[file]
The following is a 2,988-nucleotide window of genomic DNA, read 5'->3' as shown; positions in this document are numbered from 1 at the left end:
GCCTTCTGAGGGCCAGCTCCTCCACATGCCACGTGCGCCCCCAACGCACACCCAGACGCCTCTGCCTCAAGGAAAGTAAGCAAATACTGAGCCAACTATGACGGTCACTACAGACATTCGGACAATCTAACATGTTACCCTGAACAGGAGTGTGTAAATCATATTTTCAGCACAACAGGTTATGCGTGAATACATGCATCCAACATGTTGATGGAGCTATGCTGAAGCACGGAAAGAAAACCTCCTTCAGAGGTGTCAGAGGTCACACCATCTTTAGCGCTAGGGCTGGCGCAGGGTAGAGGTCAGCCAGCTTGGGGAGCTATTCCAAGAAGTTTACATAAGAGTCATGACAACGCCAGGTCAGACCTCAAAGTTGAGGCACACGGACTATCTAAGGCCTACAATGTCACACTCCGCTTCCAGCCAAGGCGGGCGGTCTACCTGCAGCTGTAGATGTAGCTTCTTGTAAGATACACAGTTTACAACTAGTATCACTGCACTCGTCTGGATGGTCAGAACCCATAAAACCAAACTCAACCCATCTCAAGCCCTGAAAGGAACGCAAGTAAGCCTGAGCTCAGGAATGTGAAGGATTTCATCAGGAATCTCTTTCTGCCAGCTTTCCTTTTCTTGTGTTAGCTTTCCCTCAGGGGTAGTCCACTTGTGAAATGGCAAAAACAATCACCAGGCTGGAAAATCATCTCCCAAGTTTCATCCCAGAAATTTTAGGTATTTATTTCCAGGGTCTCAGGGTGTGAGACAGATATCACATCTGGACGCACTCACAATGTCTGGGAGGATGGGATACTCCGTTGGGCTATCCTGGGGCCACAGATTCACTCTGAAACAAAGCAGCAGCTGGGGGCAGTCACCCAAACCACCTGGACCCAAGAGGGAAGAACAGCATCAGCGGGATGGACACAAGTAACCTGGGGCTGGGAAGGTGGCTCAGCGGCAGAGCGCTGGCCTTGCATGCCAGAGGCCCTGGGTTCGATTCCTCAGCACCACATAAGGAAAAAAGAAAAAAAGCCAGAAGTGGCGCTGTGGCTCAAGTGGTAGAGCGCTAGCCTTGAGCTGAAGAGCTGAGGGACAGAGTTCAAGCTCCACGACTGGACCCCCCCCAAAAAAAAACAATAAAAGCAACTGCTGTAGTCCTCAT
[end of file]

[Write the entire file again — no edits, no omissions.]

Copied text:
The following is a 2,988-nucleotide window of genomic DNA, read 5'->3' as shown; positions in this document are numbered from 1 at the left end:
GCCTTCTGAGGGCCAGCTCCTCCACATGCCACGTGCGCCCCCAACGCACACCCAGACGCCTCTGCCTCAAGGAAAGTAAGCAAATACTGAGCCAACTATGACGGTCACTACAGACATTCGGACAATCTAACATGTTACCCTGAACAGGAGTGTGTAAATCATATTTTCAGCACAACAGGTTATGCGTGAATACATGCATCCAACATGTTGATGGAGCTATGCTGAAGCACGGAAAGAAAACCTCCTTCAGAGGTGTCAGAGGTCACACCATCTTTAGCGCTAGGGCTGGCGCAGGGTAGAGGTCAGCCAGCTTGGGGAGCTATTCCAAGAAGTTTACATAAGAGTCATGACAACGCCAGGTCAGACCTCAAAGTTGAGGCACACGGACTATCTAAGGCCTACAATGTCACACTCCGCTTCCAGCCAAGGCGGGCGGTCTACCTGCAGCTGTAGATGTAGCTTCTTGTAAGATACACAGTTTACAACTAGTATCACTGCACTCGTCTGGATGGTCAGAACCCATAAAACCAAACTCAACCCATCTCAAGCCCTGAAAGGAACGCAAGTAAGCCTGAGCTCAGGAATGTGAAGGATTTCATCAGGAATCTCTTTCTGCCAGCTTTCCTTTTCTTGTGTTAGCTTTCCCTCAGGGGTAGTCCACTTGTGAAATGGCAAAAACAATCACCAGGCTGGAAAATCATCTCCCAAGTTTCATCCCAGAAATTTTAGGTATTTATTTCCAGGGTCTCAGGGTGTGAGACAGATATCACATCTGGACGCACTCACAATGTCTGGGAGGATGGGATACTCCGTTGGGCTATCCTGGGGCCACAGATTCACTCTGAAACAAAGCAGCAGCTGGGGGCAGTCACCCAAACCACCTGGACCCAAGAGGGAAGAACAGCATCAGCGGGATGGACACAAGTAACCTGGGGCTGGGAAGGTGGCTCAGCGGCAGAGCGCTGGCCTTGCATGCCAGAGGCCCTGGGTTCGATTCCTCAGCACCACATAAGGAAAAAAGAAAAAAAGCCAGAAGTGGCGCTGTGGCTCAAGTGGTAGAGCGCTAGCCTTGAGCTGAAGAGCTGAGGGACAGAGTTCAAGCTCCACGACTGGACCCCCCCCAAAAAAAAACAATAAAAGCAACTGCTGTAGTCCTCAT